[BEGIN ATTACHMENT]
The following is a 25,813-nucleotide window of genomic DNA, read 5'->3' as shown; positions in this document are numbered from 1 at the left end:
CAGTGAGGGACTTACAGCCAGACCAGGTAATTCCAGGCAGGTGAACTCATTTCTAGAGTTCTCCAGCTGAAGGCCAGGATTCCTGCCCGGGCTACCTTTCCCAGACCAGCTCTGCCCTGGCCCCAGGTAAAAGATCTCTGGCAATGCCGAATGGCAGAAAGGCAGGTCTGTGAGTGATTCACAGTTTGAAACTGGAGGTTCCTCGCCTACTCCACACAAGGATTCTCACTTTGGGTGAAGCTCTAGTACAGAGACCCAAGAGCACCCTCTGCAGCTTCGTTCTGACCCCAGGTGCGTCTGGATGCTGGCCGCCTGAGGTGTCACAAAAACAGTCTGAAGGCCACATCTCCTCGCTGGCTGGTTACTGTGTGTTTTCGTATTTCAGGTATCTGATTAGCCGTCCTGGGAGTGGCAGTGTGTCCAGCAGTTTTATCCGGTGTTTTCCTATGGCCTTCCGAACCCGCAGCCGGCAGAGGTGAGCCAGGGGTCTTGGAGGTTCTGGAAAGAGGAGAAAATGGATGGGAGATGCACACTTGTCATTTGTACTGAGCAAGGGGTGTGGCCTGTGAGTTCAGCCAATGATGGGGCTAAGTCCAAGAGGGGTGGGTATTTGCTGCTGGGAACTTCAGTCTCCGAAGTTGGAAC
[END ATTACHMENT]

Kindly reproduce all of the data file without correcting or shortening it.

The following is a 25,813-nucleotide window of genomic DNA, read 5'->3' as shown; positions in this document are numbered from 1 at the left end:
CAGTGAGGGACTTACAGCCAGACCAGGTAATTCCAGGCAGGTGAACTCATTTCTAGAGTTCTCCAGCTGAAGGCCAGGATTCCTGCCCGGGCTACCTTTCCCAGACCAGCTCTGCCCTGGCCCCAGGTAAAAGATCTCTGGCAATGCCGAATGGCAGAAAGGCAGGTCTGTGAGTGATTCACAGTTTGAAACTGGAGGTTCCTCGCCTACTCCACACAAGGATTCTCACTTTGGGTGAAGCTCTAGTACAGAGACCCAAGAGCACCCTCTGCAGCTTCGTTCTGACCCCAGGTGCGTCTGGATGCTGGCCGCCTGAGGTGTCACAAAAACAGTCTGAAGGCCACATCTCCTCGCTGGCTGGTTACTGTGTGTTTTCGTATTTCAGGTATCTGATTAGCCGTCCTGGGAGTGGCAGTGTGTCCAGCAGTTTTATCCGGTGTTTTCCTATGGCCTTCCGAACCCGCAGCCGGCAGAGGTGAGCCAGGGGTCTTGGAGGTTCTGGAAAGAGGAGAAAATGGATGGGAGATGCACACTTGTCATTTGTACTGAGCAAGGGGTGTGGCCTGTGAGTTCAGCCAATGATGGGGCTAAGTCCAAGAGGGGTGGGTATTTGCTGCTGGGAACTTCAGTCTCCGAAGTTGGAAC